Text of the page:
Warranty of Merchantability

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Related to Implied warranty: Implied warranty of habitability

Warranty of Merchantability

A guarantee by a seller that a good or service reasonably meets the buyer's expectations. For example, if one buys a telephone, the warranty of merchantability requires the seller to ensure that the phone is able to make and receive calls. The warranty of merchantability is implied unless the seller specifically states otherwise. See also: Caveat emptor.
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Specifically, but without limiting the generality of the fore-going, SELLER HEREBY EXPRESSLY DISCLAIMS THE IMPLIED WARRANTY OF HABITABILITY CREATED BY THE ILLINOIS CASE OF PETERSEN v.
23) The act allows a consumer to bring suit against a warrantor in any state for failure to comply with its obligations under a written or implied warranty.
A corollary to the implied warranty of merchantability's somewhat general coverage is the more specific coverage of the implied warranty of fitness for a particular purpose.
The ability to disclaim the implied warranty of merchantability is also limited when a written warranty or service contract is provided.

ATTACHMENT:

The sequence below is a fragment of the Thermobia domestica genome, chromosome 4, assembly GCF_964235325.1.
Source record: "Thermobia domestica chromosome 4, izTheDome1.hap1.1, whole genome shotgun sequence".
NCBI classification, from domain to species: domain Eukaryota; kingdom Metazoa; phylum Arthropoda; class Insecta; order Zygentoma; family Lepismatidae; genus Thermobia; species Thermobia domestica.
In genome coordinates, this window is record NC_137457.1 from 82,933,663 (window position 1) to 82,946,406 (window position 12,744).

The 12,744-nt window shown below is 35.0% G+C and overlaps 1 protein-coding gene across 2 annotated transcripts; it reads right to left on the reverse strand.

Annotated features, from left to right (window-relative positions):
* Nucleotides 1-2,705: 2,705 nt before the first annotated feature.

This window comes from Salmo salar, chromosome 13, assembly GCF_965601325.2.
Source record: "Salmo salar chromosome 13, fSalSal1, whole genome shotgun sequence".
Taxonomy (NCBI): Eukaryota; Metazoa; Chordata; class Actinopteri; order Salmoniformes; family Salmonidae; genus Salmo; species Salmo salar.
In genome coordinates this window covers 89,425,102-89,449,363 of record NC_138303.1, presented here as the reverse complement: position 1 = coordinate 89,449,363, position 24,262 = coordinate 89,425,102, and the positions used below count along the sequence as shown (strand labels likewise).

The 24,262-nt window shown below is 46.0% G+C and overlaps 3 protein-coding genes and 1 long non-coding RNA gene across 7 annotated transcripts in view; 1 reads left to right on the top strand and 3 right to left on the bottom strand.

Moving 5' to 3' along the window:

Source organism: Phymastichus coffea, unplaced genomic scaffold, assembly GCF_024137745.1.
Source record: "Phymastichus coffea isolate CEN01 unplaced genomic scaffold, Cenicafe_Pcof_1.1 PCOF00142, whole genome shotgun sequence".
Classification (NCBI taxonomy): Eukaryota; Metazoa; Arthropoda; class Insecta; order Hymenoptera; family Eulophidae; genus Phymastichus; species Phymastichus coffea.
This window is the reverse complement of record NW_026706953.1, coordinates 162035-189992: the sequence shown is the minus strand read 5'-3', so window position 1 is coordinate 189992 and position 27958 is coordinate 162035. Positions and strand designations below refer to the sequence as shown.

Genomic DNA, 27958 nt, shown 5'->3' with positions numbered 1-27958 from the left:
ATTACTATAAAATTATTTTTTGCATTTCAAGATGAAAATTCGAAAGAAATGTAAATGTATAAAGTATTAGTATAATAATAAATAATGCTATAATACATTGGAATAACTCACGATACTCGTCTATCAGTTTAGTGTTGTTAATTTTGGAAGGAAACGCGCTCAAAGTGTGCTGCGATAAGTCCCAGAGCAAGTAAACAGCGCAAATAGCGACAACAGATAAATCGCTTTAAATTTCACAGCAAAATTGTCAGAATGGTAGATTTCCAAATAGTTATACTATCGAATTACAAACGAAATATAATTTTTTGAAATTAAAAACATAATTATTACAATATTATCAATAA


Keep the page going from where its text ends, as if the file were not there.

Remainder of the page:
A limited warranty sufficient to exclude or modify a housing merchant implied warranty must be written in plain English and must clearly disclose that the warranty is a limited warranty which limits implied warranties on the sale of the new home and the words "limited warranty" must be clearly and conspicuously captioned at the beginning of the warranty document.
Under the implied warranty of good workmanship, the home must be built to the standard of quality prevailing at the time and place of construction.
Here, the concern is with the implied warranty of merchantability.
The "warranty of merchantability" is the most common type of implied warranty.
Although noting that the dismissal of the medical monitoring and implied warranty claims rendered plaintiffs' class certification request moot, the Court commented, "Although the certification motion is no longer before the Court, the Court does note its concern that individual issues, especially questions of comparative fault - a defense that seems to be available to Philip Morris notwithstanding the fact that the plaintiffs are asking only for equitable relief - would likely defeat any effort to certify a class in this litigation.
Because a rational supplier of housing units must consider the added expenses that inevitably flow from the potential for or the defense of future litigation asserting a breach of this judicial innovation, the implied warranty inevitably increases the costs of developing and acquiring a home.
These special implied warranties are twofold: the implied warranty of merchantability, and the implied warranty of fitness for a particular purpose.